The doctoral degree is granted for no less than the equivalent of three years of full-time graduate study. The period of time from first enrollment into the doctoral program to candidacy will not typically exceed two years. All requirements for the doctoral degree, including the dissertation, must be completed within six years from initial enrollment in the program. At the end of the six- year period, if the student has not completed her/his degree program, she/he may be terminated from the Ph.D. program based on the departmental Ph.D. faculty recommendation. Questions concerning progress in the Ph.D. program should be discussed with the Decision Sciences Ph.D. program coordinator as early as possible.
Considering this evidence, the Decision Sciences department will vote on advancing the student to candidacy in the department at large.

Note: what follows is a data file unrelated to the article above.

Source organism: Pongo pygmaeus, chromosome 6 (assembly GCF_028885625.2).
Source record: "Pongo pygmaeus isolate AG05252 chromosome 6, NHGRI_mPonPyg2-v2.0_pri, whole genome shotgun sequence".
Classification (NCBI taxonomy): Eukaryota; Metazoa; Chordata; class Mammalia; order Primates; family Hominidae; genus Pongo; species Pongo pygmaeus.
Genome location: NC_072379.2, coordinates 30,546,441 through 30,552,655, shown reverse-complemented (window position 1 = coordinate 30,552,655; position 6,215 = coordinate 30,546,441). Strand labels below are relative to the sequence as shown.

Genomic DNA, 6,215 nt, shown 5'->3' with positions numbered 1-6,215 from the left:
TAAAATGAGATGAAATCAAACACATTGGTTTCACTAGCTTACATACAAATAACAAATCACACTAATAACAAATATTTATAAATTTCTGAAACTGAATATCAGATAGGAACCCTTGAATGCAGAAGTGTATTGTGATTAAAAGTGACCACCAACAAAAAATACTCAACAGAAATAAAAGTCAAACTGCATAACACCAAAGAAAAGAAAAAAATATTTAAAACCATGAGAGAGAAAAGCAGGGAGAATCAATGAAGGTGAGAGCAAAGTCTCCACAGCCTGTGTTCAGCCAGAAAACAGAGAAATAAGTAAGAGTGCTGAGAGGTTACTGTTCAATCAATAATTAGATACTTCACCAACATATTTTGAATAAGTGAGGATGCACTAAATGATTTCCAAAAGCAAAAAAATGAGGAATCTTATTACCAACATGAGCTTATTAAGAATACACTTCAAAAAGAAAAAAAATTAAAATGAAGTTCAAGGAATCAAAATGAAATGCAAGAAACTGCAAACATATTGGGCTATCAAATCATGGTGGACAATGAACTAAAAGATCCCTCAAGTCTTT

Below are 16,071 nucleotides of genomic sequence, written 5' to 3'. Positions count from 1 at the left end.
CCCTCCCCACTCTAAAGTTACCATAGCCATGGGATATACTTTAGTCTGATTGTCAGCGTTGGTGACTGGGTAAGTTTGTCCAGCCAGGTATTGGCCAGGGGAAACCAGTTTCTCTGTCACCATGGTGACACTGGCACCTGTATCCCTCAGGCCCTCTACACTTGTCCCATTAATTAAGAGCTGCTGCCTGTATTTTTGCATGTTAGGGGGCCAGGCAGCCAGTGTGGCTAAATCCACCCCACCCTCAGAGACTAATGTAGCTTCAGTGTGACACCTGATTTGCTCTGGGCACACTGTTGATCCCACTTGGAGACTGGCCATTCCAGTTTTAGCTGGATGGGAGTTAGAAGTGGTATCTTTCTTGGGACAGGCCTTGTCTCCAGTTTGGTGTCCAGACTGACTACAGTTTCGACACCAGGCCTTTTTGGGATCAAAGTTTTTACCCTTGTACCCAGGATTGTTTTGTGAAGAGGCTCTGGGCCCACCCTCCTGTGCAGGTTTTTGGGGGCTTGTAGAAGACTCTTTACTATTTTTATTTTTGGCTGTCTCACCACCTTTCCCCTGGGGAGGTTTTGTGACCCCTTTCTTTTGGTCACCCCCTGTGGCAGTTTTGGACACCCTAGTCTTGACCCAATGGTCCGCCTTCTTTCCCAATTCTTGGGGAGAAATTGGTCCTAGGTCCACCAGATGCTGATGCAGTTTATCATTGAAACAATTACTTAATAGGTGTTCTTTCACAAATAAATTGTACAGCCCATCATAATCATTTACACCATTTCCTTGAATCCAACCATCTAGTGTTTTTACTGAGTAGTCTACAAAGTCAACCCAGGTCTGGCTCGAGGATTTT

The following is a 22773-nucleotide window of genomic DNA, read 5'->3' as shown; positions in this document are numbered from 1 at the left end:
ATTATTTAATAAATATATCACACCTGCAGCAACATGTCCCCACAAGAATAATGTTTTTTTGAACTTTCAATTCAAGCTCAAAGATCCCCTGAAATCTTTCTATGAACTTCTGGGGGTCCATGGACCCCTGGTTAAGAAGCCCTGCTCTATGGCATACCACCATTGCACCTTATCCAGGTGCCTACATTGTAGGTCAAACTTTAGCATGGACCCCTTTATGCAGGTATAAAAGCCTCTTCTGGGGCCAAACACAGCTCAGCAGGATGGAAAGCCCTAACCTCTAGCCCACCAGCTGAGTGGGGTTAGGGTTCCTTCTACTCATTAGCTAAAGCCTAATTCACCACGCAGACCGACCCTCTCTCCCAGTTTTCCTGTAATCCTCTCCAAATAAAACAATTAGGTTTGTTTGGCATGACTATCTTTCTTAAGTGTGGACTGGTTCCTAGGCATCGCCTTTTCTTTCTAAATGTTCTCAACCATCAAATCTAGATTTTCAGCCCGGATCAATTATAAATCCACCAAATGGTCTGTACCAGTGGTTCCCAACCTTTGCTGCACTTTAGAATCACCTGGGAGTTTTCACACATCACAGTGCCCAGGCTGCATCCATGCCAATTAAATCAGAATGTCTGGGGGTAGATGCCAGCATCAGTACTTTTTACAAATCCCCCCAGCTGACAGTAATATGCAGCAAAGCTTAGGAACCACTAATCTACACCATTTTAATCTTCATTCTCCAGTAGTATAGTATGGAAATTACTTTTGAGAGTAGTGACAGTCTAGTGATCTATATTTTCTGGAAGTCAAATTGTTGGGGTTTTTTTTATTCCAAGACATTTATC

After being admitted to candidacy, the student chooses the remaining coursework and a research topic suitable for a Ph.D. dissertation in consultation with a full-time, research-active faculty advisor.
The Ph.D. dissertation is the culmination of the student’s research training. It represents a unique contribution to the field, and meets the general standards of the discipline. Students will have regular exchanges with their advisor about their progress in the Ph.D. program. In addition to this informal exchange, students will receive a formal annual written evaluation of their work. Decisions pertaining to student’s funding and their status in the program are made at that time and individual feedback is provided.
Students will have regular exchanges with their advisor and the Decision Sciences Program Coordinator about their progress in the PhD program. In addition to this informal exchange, students will receive a formal annual written evaluation of their work. Decisions pertaining to students’ funding and their status in the program are made at that time and individual feedback is provided.
The Decision Sciences Ph.D. program integrates teaching experience with course work and research to effectively prepare the student for leadership in the discipline. Each PhD student is expected to develop some teaching experience during the program.